Monday, March 22, 2010

Chatham Square: 1905

From the great shorpy blog
Some of the informed comments that accompany the picture
1905 was the first year for racing at Belmont Park.
Chatham Square in the Bowery was the heart NYC's popular theater and public amusements in the late 1800s. It got rougher and raunchier, and for most of 20th century was home to derelicts, drunkards, served by many bars and flophouses and famous missions, to feed and save the men that haunted its shadows.
Proctor's 58th Street was a vaudeville house, one of several Proctor Theaters, later part of the Keith's Circuit, then RKO.
I get a kick out of the lion heads gracing the smokestack.
Notice that the horses are running clockwise in the illustration, the way they still run in Europe. Belmont ran clockwise until 1921, when they changed course to counterclockwise, which is the direction all horse racing in the United States is run. The Belmont Stakes was already 38 years old when the new Belmont Park opened to great fanfare in 1905, and is the oldest of the Triple Crown races, inaugurated in 1867, 8 years before the Kentucky Derby. Over a hundred years later a day at Belmont is still a great way to while away the afternoon under the beautiful trees.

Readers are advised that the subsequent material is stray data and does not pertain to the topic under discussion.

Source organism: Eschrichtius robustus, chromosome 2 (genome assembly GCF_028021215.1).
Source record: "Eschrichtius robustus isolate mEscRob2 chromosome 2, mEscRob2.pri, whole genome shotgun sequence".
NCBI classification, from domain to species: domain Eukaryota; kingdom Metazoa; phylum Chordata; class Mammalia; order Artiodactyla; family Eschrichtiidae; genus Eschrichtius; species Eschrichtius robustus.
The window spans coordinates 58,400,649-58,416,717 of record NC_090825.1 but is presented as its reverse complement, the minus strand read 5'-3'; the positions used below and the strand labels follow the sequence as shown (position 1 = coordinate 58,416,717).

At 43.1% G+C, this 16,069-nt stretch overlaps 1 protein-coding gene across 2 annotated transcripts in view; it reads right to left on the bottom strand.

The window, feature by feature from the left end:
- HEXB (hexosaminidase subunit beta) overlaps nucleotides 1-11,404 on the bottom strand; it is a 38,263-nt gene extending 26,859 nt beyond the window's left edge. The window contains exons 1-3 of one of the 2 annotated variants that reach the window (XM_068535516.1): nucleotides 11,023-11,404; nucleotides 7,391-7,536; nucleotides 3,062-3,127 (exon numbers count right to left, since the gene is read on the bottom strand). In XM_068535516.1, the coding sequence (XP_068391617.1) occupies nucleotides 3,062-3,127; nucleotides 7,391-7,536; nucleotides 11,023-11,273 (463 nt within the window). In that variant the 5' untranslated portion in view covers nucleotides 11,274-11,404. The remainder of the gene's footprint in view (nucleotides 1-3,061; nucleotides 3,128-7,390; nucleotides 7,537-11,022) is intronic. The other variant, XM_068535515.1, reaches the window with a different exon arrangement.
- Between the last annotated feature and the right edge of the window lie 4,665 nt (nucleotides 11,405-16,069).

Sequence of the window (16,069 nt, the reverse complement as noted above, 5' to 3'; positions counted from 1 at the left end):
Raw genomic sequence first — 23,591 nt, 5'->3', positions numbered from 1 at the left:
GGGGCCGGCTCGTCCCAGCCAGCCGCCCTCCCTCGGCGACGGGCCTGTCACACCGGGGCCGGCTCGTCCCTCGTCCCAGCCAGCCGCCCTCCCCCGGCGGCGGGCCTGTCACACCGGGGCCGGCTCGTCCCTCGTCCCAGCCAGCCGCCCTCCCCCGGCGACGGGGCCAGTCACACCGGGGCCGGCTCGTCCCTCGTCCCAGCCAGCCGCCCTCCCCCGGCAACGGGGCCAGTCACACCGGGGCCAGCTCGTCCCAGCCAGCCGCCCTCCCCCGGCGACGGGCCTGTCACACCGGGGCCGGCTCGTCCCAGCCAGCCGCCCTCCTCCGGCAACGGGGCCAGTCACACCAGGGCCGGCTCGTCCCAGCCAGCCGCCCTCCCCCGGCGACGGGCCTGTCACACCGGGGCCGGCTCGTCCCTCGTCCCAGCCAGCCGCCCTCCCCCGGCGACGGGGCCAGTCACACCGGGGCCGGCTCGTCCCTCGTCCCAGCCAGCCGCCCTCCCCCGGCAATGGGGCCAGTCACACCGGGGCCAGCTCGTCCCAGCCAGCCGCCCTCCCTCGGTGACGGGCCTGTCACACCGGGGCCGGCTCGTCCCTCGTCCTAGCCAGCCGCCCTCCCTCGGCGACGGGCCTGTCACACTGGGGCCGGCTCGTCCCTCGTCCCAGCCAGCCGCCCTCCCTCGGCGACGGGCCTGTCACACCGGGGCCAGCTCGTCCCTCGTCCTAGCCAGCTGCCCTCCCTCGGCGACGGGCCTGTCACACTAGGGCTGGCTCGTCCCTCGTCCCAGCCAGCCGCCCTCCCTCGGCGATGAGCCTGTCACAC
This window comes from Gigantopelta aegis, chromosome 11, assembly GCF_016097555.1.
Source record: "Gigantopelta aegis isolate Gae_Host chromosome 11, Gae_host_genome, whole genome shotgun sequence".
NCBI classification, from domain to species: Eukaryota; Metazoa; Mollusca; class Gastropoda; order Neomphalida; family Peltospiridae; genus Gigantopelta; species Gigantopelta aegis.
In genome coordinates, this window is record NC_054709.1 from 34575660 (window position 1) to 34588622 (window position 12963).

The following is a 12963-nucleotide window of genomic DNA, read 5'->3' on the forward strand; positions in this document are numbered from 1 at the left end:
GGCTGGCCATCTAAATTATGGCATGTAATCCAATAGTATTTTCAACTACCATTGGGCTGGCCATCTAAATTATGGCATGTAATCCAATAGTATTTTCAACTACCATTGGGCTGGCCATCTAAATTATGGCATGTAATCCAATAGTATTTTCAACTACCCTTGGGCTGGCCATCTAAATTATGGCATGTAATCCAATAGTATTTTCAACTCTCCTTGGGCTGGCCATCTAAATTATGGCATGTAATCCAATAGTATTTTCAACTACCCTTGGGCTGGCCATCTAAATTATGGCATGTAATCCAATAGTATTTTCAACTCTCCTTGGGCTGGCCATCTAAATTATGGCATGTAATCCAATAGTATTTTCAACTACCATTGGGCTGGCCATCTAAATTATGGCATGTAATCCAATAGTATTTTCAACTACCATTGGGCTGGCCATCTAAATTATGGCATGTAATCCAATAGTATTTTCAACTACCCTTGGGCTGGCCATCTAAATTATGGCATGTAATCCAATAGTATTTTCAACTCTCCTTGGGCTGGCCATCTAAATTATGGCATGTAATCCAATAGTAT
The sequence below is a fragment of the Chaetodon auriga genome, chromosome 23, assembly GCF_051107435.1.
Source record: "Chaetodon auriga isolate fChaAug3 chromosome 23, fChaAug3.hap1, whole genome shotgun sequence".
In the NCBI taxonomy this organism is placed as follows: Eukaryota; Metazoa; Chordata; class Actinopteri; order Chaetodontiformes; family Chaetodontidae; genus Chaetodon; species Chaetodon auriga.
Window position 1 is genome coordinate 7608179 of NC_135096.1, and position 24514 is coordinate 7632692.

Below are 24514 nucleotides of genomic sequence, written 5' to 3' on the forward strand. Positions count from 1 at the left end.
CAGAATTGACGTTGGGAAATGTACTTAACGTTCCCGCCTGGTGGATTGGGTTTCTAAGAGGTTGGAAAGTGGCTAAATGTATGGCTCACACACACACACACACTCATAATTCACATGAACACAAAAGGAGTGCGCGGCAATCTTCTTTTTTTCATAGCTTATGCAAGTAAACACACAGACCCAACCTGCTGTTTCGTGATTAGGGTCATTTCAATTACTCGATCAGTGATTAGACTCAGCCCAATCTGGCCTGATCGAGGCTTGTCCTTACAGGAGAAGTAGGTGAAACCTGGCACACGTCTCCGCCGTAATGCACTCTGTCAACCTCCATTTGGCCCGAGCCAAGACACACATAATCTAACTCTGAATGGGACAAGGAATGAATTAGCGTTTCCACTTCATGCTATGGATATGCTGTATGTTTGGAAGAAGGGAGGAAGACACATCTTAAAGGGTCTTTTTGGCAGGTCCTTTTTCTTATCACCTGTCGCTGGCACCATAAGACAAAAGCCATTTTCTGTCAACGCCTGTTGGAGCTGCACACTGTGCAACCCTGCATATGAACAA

Check out Google Maps street view for Chatham Square. You will be astounded at how many of the buildings are still there. Interesting to note is that even in this picture, many of the buildings look old. I wonder how old some of these "high rises" were in 1905. I have to believe they were already 30 years old, minimum, at the time of this photograph. Also, for you non-New Yorkers, this area is at the edge of Chinatown today. No sign of it in 1905

No comments: